High oil prices, resource nationalism
prompt scramble for African reserves

By Daniel Flynn

DAKAR, Jan 25 (Reuters) - High oil prices and the onslaught of resource nationalism from Russia to South America have sent Western majors delving ever deeper into the waters of the Gulf of Guinea, triggering a new scramble for Africa.

Unlike more established oil-producing regions, the Gulf of Guinea offers easy access and attractive terms for Western oil companies, like Royal Dutch Shell <RDSa.L> and Exxon Mobil Corp <XOM.N>, desperate to replenish their flagging reserves.

A number of West African countries, from established producers Nigeria and Angola to newcomers like Liberia, will tender acreage this year. But, with Asian giants China and India jockeying for resources, a battle is under way.

"Africa, and particularly the Gulf of Guinea, is one of the hottest destinations in the world today for the oil industry," said industry expert John Ghazvinian. "It's the final frontier in terms of conventional sources of oil."

According to consultants PFC Energy, only 7 percent of the world's oil and gas reserves are in countries that allow majors free rein. Two-thirds are in the hands of powerful state companies such as Saudi Aramco and Venezuela's PDVSA.

West Africa holds much less than a tenth of the world's proven oil reserves, compared to two-thirds in the Middle East, but for foreign companies, it is an oasis of opportunities.

Royal Dutch Shell remains the leading producer in Nigeria, despite a simmering uprising in the Niger Delta. In Equatorial Guinea, it is Exxon Mobil; in Gabon, it is France's Total <TOTF.PA> and in Angola, Chevron <CVX.N>.

As companies scour the waters of the Gulf for new finds, utilisation of drilling rigs in the area is running at 98 percent of capacity versus around 75 percent in the Gulf of Mexico and South America, according to ODS-Petrodata Group.

Discovery rates are high. Since 2000, a third of the world's oil finds have been in Africa, most in the Gulf of Guinea. Ghana struck oil last year and aims to start production by 2009, while tiny Sao Tome hopes to join the club of West African producers.

But there are drawbacks.

Except for Nigeria, most West African oil is offshore and expensive to extract. With fears of a U.S. recession, which has hit oil prices and prompted the International Energy Agency to cut its 2008 demand forecast, analysts are raising questions.

"What if there is a U.S. recession and oil prices collapse?" asked Sebastian Spio-Garbrah, West Africa analyst at Eurasia Group. "Would state companies want more control? Would majors still be willing to invest in costly offshore production?"

China, India ‘Learning fast’

Even if prices tumble, interest in West Africa is likely to be sustained by its strategic location between the U.S. and Asian markets, and the low sulphur content of its oil which makes it less corrosive to refine and more environment-friendly.

But with talk of "peak oil" -- a plateau in world production -- gaining currency among even seasoned oil executives, any prolonged decline in petroleum prices seems unlikely.

Ghazvinian, author of "Untapped: The Scramble for Africa's Oil", predicts some $50 billion will be invested over three years, with U.S. companies accounting for a third of that.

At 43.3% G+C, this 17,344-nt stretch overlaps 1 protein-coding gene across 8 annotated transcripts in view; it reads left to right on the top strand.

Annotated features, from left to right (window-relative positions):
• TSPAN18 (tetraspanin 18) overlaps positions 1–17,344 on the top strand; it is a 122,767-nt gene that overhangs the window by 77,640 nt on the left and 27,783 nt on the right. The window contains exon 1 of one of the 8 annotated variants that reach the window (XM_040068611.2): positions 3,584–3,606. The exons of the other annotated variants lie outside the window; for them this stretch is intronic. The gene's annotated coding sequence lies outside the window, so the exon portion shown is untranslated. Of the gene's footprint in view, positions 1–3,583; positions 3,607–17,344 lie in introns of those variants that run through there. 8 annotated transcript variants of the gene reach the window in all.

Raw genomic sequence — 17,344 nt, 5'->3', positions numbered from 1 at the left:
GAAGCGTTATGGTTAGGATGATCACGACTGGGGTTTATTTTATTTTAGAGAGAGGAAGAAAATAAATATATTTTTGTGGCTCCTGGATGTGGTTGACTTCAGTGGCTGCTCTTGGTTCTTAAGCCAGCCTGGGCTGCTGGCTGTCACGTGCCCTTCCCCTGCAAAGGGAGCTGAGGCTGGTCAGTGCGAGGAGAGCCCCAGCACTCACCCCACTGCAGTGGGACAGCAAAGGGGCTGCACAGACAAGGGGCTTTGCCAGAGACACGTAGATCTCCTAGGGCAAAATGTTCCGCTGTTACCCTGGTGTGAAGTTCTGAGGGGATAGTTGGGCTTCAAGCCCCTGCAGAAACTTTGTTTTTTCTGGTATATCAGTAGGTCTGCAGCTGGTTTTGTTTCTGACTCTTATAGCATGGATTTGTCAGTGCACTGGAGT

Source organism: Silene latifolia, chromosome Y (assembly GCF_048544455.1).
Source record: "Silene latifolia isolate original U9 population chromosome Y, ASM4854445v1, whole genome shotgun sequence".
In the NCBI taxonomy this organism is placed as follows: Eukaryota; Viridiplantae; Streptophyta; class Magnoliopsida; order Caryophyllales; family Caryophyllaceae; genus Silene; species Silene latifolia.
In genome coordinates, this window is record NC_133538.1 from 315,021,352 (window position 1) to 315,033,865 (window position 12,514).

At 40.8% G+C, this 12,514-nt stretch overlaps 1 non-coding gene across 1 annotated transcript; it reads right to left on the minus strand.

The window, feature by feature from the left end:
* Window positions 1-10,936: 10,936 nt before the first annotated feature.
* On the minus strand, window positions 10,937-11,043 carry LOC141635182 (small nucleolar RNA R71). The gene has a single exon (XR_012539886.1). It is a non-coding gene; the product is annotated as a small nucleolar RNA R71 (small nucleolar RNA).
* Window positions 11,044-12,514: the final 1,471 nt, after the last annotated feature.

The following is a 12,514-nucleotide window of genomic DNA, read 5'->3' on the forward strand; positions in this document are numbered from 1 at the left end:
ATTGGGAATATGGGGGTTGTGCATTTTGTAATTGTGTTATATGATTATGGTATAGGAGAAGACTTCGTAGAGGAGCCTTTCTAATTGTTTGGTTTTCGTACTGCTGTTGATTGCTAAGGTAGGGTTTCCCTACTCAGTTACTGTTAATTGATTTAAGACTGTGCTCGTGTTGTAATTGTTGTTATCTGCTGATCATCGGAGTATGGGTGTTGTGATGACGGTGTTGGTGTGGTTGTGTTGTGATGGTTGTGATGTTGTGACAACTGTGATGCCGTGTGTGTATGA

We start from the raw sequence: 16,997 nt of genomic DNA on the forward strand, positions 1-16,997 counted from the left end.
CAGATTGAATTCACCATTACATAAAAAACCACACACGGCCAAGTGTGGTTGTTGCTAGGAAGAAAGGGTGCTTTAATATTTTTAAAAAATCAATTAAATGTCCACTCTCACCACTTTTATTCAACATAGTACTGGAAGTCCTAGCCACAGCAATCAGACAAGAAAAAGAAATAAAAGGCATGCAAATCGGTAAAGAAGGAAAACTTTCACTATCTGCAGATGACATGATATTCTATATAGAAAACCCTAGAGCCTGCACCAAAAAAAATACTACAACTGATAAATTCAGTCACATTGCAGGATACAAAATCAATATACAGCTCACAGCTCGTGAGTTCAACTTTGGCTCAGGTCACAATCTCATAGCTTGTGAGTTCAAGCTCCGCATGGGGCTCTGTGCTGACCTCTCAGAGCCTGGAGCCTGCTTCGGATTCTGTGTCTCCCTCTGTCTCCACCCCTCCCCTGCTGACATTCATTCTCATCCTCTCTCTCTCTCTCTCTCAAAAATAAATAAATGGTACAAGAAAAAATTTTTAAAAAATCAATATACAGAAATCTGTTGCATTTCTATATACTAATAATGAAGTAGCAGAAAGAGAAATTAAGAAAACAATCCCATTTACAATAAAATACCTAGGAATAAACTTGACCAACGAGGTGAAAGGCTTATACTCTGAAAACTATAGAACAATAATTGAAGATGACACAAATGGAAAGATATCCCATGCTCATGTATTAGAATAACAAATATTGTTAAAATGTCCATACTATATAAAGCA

West Africa already provides 17 percent of U.S. oil imports. With Washington keen to ease its reliance on the volatile Middle East, the National Intelligence Council, a CIA think-tank, forecasts this will rise to 25 percent by 2015.

Washington has already raised its military profile in the Gulf, launching a permanent naval presence and seeking a site for its new African command. But money may talk more than military might.

Thirsty for oil to feed their booming economies, China and India are pouring billions of dollars into acreage in Nigeria, Angola and Equatorial Guinea, and they are reaping the benefits.

Angola has become the largest supplier of oil to China, shipping a record 900,000 barrels a day in December. China's CNOOC expects first oil this year from Nigeria's giant deepwater Akpo field, after it paid $2 billion for a stake in 2006.

"Most production is still in the hands of the majors," said Nicholas Shaxson, author of "Poisoned Wells: The Dirty Politics of African Oil."

"Chinese and Indian companies don't have the expertise to compete with Shell and Exxon Mobil, but they're learning fast."

Russia’s long shadow

Russian resource nationalism casts a long shadow in West Africa. State monopoly Gazprom <GAZP.MM> supplies Europe with a quarter of its gas but European firms have grown wary of Moscow and are seeking sources of Liquefied Natural Gas (LNG).

"The Europeans want to diversify away from Russian supply," said independent oil analyst Anthony Goldman. "The LNG story is going to be even bigger than the oil story in West Africa."

In Equatorial Guinea and Angola, multi-billion-dollar projects are under way to build or expand existing LNG plants. Nigeria aims to become the world's third-largest supplier of LNG by 2010, and has a string of huge projects in development.

Nigerian President Umaru Yar'Adua, meanwhile, has ordered a shake-up of the cumbersome and opaque state oil company, NNPC.

"So far, Nigeria and Angola are the only countries remotely moving towards developing their own national champions," said Ghazvinian. "But strong demand for oil is bolstering national assertiveness." (Editing by James
Jukwey)
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